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I have the following code to set up a QGraphicsScene. I wish to click on the scene and draw a point at the location I've clicked. How could I do this? This is my current code:

MainWindow::MainWindow(QWidget *parent) :
    QMainWindow(parent),
    ui(new Ui::MainWindow)
{
    ui->setupUi(this);

    QGraphicsScene *scene;
    QGraphicsView *view = new QGraphicsView(this);

    view->setGeometry(QRect(20, 50, 400, 400));
    scene = new QGraphicsScene(50, 50, 350, 350);
    view->setScene(scene);
}
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2 Answers 2

up vote 20 down vote accepted

UPDATE: There is a new class called QGraphicsSceneMouseEvent that makes this a little easier. I just finished an example using it here:

http://stackoverflow.com/a/26903599/999943

It differs with the answer below in that it subclasses QGraphicsScene, not QGraphicsView, and it uses mouseEvent->scenePos() so there isn't a need to manually map coordinates.


You are on the right track, but you still have a little more to go.

You need to subclass QGraphicsView to be able to do something with mouse presses or with mouse releases using QMouseEvent.

    #include <QGraphicsView>
    #include <QGraphicsScene>
    #include <QGraphicsEllipseItem>
    #include <QMouseEvent>

    class MyQGraphicsView : public QGraphicsView
    {
        Q_OBJECT
    public:
        explicit MyQGraphicsView(QWidget *parent = 0);

    signals:

    public slots:
        void mousePressEvent(QMouseEvent * e);
        // void mouseReleaseEvent(QMouseEvent * e);
        // void mouseDoubleClickEvent(QMouseEvent * e);
        // void mouseMoveEvent(QMouseEvent * e);
    private:
        QGraphicsScene * scene;
    };

QGraphicsView doesn't natively have dimension-less points. You will probably want to use QGraphicsEllipse item or simply, scene->addEllipseItem() with a very small radius.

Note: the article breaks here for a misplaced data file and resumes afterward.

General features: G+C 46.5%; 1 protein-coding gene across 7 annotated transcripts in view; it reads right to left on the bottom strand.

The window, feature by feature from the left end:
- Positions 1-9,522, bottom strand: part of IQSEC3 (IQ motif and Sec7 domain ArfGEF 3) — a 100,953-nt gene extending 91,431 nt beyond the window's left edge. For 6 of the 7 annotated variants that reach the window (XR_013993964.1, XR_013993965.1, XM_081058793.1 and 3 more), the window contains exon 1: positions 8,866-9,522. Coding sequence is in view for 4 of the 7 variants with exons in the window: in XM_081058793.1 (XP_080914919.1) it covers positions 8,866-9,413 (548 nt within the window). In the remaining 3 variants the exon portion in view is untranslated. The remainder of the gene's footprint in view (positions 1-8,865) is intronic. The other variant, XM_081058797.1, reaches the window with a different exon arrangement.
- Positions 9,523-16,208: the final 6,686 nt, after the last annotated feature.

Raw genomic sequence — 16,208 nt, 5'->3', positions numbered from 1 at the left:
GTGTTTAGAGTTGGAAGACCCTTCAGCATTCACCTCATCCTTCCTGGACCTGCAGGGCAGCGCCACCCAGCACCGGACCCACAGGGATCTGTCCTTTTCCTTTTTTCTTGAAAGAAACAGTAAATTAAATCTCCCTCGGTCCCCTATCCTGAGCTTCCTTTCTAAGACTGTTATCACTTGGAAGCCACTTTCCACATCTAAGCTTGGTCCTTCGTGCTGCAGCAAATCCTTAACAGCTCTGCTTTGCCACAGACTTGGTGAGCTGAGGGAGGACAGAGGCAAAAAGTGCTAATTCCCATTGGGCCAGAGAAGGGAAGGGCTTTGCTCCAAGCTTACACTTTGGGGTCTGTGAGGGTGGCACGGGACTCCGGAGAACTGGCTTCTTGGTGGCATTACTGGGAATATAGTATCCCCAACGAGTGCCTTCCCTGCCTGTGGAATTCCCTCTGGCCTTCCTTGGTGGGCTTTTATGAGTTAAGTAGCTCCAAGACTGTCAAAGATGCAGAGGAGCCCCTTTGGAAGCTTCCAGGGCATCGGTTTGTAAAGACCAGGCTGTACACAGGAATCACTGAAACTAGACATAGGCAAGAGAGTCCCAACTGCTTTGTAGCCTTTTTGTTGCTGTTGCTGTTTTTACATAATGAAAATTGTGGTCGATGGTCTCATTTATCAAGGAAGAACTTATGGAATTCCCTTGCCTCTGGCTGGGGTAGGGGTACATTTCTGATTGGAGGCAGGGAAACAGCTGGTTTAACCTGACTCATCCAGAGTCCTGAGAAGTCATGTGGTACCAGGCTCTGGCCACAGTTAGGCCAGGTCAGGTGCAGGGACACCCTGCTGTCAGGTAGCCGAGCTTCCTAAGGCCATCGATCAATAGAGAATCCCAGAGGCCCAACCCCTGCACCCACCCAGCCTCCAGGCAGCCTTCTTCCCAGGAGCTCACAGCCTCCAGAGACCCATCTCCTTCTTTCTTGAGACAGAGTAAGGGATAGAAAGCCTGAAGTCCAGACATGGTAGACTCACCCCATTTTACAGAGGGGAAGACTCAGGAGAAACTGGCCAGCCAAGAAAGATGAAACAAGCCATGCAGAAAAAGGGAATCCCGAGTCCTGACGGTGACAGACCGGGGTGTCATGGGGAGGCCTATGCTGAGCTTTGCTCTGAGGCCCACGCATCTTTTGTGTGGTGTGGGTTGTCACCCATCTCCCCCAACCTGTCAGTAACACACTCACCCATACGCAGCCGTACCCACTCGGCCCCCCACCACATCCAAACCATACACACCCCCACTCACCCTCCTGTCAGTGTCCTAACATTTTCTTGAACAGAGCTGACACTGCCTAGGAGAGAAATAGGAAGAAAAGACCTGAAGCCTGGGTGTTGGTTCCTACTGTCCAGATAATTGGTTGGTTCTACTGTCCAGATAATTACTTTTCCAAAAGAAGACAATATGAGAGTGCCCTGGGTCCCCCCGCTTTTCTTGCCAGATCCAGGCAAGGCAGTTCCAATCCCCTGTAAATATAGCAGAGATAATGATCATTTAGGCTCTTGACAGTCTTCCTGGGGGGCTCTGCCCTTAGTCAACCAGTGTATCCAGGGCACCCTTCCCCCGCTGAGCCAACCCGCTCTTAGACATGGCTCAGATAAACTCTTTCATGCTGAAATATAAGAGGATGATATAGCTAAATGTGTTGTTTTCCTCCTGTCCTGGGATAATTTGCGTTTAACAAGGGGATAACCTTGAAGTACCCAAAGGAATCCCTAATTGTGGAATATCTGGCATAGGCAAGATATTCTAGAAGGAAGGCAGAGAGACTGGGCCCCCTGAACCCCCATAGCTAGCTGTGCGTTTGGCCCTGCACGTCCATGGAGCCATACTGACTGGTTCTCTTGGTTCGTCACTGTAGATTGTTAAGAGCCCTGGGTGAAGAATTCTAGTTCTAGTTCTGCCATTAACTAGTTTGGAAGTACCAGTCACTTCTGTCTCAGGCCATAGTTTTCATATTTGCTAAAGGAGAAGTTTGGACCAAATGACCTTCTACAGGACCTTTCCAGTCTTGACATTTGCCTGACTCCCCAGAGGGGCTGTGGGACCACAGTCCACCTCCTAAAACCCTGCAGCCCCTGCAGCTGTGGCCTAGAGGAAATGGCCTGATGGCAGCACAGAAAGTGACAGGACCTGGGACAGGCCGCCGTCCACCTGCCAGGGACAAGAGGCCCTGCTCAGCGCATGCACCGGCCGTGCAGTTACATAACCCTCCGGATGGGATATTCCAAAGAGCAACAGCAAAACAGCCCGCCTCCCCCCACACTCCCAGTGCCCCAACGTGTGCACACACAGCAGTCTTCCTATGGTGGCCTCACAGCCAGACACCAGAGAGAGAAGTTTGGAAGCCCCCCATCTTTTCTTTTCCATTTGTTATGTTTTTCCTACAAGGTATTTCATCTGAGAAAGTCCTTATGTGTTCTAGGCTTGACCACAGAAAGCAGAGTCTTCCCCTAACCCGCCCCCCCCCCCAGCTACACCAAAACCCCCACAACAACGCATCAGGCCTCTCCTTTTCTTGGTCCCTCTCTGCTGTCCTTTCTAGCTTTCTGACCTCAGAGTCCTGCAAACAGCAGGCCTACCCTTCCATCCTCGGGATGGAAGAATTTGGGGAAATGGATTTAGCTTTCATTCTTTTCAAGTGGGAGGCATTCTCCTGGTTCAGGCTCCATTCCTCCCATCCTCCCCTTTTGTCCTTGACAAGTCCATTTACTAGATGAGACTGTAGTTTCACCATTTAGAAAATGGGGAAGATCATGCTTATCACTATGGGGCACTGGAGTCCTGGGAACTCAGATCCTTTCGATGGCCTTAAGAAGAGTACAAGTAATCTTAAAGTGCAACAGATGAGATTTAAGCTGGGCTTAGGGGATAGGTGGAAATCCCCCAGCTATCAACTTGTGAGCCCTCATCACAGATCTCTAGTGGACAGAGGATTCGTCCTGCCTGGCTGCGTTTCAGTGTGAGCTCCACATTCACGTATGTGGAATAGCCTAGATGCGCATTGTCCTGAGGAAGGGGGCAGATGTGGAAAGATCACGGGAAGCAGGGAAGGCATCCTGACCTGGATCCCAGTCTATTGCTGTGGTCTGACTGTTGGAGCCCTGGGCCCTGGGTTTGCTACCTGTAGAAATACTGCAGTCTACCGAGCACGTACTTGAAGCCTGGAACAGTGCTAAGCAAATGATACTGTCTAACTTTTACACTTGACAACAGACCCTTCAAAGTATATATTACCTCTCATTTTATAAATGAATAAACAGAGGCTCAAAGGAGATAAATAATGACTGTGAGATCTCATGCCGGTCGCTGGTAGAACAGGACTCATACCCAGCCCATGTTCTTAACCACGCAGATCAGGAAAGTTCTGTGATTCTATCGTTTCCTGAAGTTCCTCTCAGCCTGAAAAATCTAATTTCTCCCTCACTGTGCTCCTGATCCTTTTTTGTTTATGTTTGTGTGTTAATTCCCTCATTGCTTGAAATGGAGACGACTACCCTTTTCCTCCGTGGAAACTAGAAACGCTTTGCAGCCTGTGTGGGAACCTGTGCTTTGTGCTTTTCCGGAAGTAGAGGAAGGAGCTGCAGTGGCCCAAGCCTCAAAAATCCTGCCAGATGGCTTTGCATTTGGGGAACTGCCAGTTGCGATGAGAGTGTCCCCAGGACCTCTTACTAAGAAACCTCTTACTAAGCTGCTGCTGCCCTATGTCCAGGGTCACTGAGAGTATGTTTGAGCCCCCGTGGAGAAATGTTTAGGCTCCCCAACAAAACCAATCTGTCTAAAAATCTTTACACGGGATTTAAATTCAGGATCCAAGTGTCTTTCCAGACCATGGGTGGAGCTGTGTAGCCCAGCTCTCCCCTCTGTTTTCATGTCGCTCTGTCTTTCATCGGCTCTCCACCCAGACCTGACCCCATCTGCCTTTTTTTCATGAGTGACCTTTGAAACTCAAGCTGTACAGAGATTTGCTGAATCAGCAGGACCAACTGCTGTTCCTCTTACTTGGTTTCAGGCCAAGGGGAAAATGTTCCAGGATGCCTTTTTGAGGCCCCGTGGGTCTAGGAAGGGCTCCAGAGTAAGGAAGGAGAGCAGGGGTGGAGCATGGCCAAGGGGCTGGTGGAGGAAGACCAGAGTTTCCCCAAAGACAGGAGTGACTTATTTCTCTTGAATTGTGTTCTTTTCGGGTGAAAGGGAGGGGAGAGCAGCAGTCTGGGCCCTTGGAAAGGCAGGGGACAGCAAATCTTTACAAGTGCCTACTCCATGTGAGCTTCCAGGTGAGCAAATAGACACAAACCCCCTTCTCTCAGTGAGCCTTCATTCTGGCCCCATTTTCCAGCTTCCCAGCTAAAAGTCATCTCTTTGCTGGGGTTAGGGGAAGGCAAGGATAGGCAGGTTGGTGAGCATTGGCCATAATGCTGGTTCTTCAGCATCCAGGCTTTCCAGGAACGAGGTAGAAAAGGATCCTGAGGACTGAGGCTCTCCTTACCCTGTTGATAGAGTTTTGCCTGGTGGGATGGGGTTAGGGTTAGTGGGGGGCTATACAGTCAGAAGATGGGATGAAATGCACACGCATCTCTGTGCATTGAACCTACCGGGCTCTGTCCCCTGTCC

#include "myqgraphicsview.h"
    #include <QPointF>

    MyQGraphicsView::MyQGraphicsView(QWidget *parent) :
        QGraphicsView(parent)
    {
        scene = new QGraphicsScene();
        this->setSceneRect(50, 50, 350, 350);
        this->setScene(scene);
    }

    void MyQGraphicsView::mousePressEvent(QMouseEvent * e)
    {
        double rad = 1;
        QPointF pt = mapToScene(e->pos());
        scene->addEllipse(pt.x()-rad, pt.y()-rad, rad*2.0, rad*2.0, 
            QPen(), QBrush(Qt::SolidPattern));
    }

Note the usage of mapToScene() to make the pos() of the event map correctly to where the mouse is clicked on the scene.

You need to add an instance of your subclassed QGraphicsView to the centralWidget's layout of your ui if you are going to use a form.

    QGridLayout * gridLayout = new QGridLayout(ui->centralWidget);
    gridLayout->addWidget( new MyQGraphicsView() );

or if your ui has a layout already it will look like this:

    ui->centralWidget->layout()->addWidget( new MyGraphicsView() );

If you don't use a QMainWindow and a form, you can add it to a QWidget if you set a layout for it and then add your QGraphicsView to that layout in a similar manner. If you don't want a margin around your QGraphicsView, just call show on it and don't put it inside a different layout.

    #include <QtGui/QApplication>
    #include "myqgraphicsview.h"

    int main(int argc, char *argv[])
    {
        QApplication a(argc, argv);

        MyQGraphicsView view;
        view.show();

        return a.exec();
    }

And that's it. Now you are dangerous with QGraphicsView's and their interaction with the mouse.

Be sure to read and study about Qt's Graphics View Framework and the related examples to be effective when using QGraphicsView and QGraphicsScene. They are very powerful tools for 2D graphics and can have a bit of a learning curve but they are worth it.

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phyatt, thank you very much about "Note the usage of mapToScene() to make the pos() of the event map correctly to where the mouse is clicked on the scene." –  mathieug May 19 '12 at 13:22

One way to do that is to create your own custom class for QGraphicsScene, and reimplement the MousePressEvent method in this class.

Here is what I would do (in Java, sorry about that):

public class CustomClass extends QGraphicsScene 
{

    public CustomClass (double x, double y, double width, double height) 
    {
        // Constructor call from super class
        super(x, y, width, height);
    }

    @Override
    protected void MousePressEvent (QGraphicsSceneMouseEvent event) 
    {
        QPointF point = event.pos(); // Get the location of the click
        // Create an item, set its position to "point"
        QGraphicsEllipseItem item = new QGraphicsEllipseItem(point.x(), point.y(), 10, 10);
        // Add it to the scene
        this.addItem(item);
    }
}

Then, in your code, instead of calling:

scene = new QGraphicsScene(50, 50, 350, 350);

You would have:

scene = new CustomClass(50, 50, 350, 350);

You can do the same with the QGraphicsView class instead of QGraphicsScene (it depends on what you try to achieve), but in that case you need to map the coordinates of the click from the view to the scene.

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